As a legislative aide to the late U.S. Senator Paul Tsongas (Democrat, Massachusetts), Tim worked on a range of regulatory and human rights issues. While working on Capitol Hill, Tim began warning about the rise of Wall Street special interests and the assault on working families. In the early 1980s, he wrote critically about the deregulation of interest rates and lending standards and the rise of subprime and predatory lending. These practices would eventually have a devastating effect on the people of Florida when real estate markets crashed in 2008. To this day, Florida still has the highest rate of foreclosure in the country, with over 300,000 open foreclosure cases in state courts.
With respect to Florida's horrendous land boom and bust cycle, I wrote Canova (full disclosure: we are both part of the invitation-only Global Monetary Forum and have shared articles etc. there, and the "tip" about his candidacy came to me from another member of the GMF, Public Banking Institute Founder, Ellen Brown). I asked him about whether he would support a Georgist Land Value Tax as a way to curb the land boom-bust cycle and also to provide more middle class housing where needed. His response:
It's been years since I read Progress and Poverty and studied George's single tax proposal. I would really need to study back up on the issue, but I hope you know well enough to understand that I am open to all kinds of progressive reforms.
At least Canova has read of one of the leading theorist's major reform (Progress and Poverty was written in 1879). It may be up to Georgist activists, however, to help provide him with the more recent facts and successes of Land Value Taxation, however. I did provide him with a link to the Center for the Study of Economics, which specializes in practical implementation of Land Value Taxation.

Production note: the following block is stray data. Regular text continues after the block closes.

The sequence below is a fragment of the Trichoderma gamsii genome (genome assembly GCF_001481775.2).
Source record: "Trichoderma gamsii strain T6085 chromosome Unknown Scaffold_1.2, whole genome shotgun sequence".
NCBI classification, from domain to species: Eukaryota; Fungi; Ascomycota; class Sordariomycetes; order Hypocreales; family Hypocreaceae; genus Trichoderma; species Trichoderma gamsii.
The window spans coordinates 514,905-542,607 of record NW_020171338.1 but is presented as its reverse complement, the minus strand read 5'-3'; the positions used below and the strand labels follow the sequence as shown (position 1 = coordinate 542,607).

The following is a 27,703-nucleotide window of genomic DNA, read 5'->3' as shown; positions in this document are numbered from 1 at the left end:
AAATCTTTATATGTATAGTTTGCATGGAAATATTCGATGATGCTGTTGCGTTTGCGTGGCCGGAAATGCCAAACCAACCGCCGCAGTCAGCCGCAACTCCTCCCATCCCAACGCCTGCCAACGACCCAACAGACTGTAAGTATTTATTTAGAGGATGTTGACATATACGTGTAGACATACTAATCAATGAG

Indeed, Canova is open to outside-the-box thinking that is both sound and progressive. In a long article in Dissent Magazine published last summer, in which he properly dissected and skewered Federal Reserve policy and the corrupt banking and financial system of which it is a central part, he concluded in part:
It would also be worthwhile to break the monopoly of central banks in the issuance of currency by funding some government operations with money created and issued by treasuries and finance ministries--money that would not add a penny to public debt. This is what President Abraham Lincoln did by issuing more than $400 million in U.S. notes, the so-called Greenback, to pay the huge costs of the American Civil War and national economic development programs. A century earlier, colonial Pennsylvania enjoyed fifty-two years of non-inflationary growth by issuing and lending its own currency into circulation, thereby financing major development of infrastructure without incurring debt or high tax burdens. Adam Smith, in his classic work Wealth of Nations (1776), praised Pennsylvania's success with government-issued money. Such proposals have been introduced in Congress over the years, but Wall Street lobbying has prevented such legislation from passing.
I asked him in my response to this whether he would introduce legislation to support "Greenbacking" aka debt-free money. He responded: